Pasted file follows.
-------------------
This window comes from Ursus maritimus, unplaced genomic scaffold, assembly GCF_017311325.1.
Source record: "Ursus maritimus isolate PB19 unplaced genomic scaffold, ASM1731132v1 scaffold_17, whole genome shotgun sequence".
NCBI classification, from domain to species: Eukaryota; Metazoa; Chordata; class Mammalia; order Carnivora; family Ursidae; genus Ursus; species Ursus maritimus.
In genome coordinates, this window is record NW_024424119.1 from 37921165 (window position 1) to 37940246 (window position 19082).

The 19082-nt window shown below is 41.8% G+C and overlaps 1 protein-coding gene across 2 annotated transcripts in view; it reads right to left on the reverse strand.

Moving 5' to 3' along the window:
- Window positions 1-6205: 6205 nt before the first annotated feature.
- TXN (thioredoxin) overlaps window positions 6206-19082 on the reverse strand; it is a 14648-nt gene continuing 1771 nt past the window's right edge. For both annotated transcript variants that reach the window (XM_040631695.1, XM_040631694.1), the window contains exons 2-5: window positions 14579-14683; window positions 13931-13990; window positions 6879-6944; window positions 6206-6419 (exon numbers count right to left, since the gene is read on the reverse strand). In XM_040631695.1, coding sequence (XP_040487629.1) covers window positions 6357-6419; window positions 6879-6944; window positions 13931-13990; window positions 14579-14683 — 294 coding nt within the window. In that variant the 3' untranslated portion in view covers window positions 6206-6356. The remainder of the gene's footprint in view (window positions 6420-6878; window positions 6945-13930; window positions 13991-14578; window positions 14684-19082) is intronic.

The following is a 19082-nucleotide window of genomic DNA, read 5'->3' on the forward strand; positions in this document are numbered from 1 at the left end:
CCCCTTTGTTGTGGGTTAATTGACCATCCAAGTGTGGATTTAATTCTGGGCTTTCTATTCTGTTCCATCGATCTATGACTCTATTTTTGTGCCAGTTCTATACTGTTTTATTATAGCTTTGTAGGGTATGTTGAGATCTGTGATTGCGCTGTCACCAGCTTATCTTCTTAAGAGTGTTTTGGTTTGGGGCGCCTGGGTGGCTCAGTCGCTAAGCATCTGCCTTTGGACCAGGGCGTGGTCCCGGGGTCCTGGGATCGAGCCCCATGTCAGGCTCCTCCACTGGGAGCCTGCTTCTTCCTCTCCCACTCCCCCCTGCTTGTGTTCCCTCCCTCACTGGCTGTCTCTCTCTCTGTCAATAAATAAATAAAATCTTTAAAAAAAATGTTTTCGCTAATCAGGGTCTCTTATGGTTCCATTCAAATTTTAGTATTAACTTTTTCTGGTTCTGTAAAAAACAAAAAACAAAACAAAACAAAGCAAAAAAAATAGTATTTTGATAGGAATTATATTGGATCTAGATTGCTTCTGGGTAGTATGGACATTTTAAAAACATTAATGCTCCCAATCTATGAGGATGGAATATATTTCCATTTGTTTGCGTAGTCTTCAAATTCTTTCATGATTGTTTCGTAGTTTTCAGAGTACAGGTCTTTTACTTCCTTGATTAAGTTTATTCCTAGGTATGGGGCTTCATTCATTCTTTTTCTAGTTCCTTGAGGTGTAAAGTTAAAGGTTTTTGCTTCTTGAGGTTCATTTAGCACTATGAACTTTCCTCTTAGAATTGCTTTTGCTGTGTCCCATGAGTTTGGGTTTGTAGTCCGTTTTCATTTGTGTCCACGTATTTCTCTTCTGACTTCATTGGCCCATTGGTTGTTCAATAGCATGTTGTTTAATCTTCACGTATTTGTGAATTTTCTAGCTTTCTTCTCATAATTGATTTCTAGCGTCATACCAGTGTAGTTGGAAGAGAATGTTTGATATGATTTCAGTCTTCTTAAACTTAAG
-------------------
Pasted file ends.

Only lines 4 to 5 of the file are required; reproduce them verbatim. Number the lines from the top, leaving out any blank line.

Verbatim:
In genome coordinates, this window is record NW_024424119.1 from 37921165 (window position 1) to 37940246 (window position 19082).

The 19082-nt window shown below is 41.8% G+C and overlaps 1 protein-coding gene across 2 annotated transcripts in view; it reads right to left on the reverse strand.